Thaddeus Pope reminds us that even perceived fear - in this case, among care practitioners of prosecution for refusing inappropriate medicine or for overmedicating - is legitimate. The cause of the fear may not be justified (prosecution/accusations may be rare) but the fear itself is. It comes from somewhere - the culture, the stigma of pain, etc. - and we are remiss to not address it as such. Only education, "safe harbors" and communication can combat this and allow care providers with the freedom to, in conjunction with the patient and their family, to make the best decisions. In her "Regulating Physician Behavior: Taking Doctors' 'Bad Law' Claims Seriously" Childress Lecture, Sandra Johnson makes a compelling case that, even when they are misinformed, the risk perceptions of healthcare providers must be addressed. They can be addressed through safe harbors, through education, and through other mechanisms. But it is not sufficient to simply dismiss provider concerns even if they do lack a solid (or any) basis in legal reality. Perceptions of risk, not actual risk, guides behavior. Therefore, to get optimal treatment behavior, it is not sufficient to reduce or eliminate the risk itself. Providers must also view the risk as de minimus or non-existent. I was reminded of this twice today. First, this morning during the Council on Health Care Economics and Policy conference at the RWJF in Princeton, Norm Fost argued that the risk of liability or prosecution for unilaterally refusing inappropriate medicine is close to zero. He may be right. Nevertheless, such care is regularly provided. Sometimes, it is because physicians themselves want to provide it. Sometimes. providers understand the legal risk is low, but still want to avoid conflict and cave-in. But still other times, providers really do fear some sanctions. The second event from today that reminded me of the importance of perceptions is a report in today's British Telegraph that a significant percentage of British nurses fail to provide adequate pain control. Why? Because of a fear or prosecution for accelerating death.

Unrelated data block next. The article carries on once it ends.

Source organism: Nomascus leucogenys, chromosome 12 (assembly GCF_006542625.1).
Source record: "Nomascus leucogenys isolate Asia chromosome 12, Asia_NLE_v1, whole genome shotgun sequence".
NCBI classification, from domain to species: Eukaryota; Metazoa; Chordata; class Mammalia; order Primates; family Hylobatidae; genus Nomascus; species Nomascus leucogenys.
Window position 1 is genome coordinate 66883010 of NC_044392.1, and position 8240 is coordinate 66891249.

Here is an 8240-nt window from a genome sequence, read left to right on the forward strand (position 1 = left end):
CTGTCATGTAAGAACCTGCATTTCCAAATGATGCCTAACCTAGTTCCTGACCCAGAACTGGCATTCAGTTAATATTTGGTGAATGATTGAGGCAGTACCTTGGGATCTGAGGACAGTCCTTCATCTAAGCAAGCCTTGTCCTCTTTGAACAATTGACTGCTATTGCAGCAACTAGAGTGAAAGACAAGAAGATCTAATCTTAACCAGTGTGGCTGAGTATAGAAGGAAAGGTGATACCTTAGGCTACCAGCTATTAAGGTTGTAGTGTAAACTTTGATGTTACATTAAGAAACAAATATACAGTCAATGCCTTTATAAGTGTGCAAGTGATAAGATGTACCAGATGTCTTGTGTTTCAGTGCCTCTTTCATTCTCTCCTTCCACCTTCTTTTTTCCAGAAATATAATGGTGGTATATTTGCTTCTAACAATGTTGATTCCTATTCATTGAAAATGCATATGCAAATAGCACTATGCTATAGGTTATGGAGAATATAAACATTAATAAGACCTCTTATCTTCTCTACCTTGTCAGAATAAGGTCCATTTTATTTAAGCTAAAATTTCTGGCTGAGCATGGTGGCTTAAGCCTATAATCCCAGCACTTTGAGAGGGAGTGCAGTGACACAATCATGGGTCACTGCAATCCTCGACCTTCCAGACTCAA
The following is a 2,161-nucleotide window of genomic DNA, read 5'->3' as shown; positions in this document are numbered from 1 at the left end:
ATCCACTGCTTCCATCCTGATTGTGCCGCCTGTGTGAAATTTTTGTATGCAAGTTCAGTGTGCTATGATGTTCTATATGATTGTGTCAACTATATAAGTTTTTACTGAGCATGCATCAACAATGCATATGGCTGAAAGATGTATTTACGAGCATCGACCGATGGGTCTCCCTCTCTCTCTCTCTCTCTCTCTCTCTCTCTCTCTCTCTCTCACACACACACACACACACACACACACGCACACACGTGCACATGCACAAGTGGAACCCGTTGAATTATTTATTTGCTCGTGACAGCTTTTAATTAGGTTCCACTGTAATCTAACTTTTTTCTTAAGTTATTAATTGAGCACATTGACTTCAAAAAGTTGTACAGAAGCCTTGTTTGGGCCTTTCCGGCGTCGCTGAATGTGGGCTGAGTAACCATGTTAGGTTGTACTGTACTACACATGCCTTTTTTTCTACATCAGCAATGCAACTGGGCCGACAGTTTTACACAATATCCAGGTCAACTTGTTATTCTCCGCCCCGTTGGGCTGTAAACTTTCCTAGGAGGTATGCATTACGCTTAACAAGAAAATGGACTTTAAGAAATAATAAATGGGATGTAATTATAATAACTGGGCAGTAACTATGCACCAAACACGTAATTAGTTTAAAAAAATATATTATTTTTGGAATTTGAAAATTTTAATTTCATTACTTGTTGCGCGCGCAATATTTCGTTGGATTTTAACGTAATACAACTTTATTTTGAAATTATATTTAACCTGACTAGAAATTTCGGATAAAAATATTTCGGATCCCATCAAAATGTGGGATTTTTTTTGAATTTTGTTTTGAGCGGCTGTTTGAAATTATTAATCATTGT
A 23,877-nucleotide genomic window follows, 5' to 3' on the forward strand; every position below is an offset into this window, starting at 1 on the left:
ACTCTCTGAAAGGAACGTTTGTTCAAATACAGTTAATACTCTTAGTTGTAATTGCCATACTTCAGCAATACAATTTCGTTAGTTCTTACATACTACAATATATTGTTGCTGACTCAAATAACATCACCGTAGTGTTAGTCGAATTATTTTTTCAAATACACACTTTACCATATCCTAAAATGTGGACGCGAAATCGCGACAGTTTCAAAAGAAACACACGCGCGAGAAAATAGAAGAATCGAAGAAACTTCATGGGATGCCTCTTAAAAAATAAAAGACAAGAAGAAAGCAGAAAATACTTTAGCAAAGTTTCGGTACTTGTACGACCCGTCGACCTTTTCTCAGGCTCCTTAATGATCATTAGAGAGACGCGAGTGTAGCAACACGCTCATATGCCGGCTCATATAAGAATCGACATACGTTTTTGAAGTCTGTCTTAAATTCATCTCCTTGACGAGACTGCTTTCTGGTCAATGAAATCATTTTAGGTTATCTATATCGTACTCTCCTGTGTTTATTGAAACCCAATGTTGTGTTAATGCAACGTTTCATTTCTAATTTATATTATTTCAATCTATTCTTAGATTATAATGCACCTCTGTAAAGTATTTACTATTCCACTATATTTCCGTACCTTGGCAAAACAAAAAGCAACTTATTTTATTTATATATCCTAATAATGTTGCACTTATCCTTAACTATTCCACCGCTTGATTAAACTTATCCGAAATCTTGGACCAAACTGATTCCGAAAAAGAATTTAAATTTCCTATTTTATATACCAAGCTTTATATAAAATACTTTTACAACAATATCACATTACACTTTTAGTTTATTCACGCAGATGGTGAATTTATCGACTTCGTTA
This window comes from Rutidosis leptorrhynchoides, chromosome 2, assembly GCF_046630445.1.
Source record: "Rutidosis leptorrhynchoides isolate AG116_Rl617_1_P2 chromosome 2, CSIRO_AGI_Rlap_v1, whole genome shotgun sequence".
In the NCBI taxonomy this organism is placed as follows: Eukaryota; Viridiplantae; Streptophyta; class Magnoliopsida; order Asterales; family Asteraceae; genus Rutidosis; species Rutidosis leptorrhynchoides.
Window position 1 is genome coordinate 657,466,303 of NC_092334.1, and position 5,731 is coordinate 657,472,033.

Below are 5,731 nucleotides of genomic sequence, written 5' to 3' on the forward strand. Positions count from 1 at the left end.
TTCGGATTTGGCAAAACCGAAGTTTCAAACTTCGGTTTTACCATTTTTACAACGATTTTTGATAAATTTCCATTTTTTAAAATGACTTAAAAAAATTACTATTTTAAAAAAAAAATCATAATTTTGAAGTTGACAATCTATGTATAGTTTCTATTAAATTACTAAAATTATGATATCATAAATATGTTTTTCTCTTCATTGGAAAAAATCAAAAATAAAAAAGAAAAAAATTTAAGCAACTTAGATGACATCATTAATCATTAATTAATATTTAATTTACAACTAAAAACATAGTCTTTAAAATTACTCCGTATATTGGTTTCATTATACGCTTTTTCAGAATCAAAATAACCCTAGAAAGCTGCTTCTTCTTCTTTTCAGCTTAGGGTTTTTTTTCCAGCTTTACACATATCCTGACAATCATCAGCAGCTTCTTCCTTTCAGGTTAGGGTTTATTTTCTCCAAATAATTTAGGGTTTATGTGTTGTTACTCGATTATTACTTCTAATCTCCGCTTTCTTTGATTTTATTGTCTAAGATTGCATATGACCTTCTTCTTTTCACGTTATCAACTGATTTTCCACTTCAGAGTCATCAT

Labels: futile care, pain relief, prosecution, relief of suffering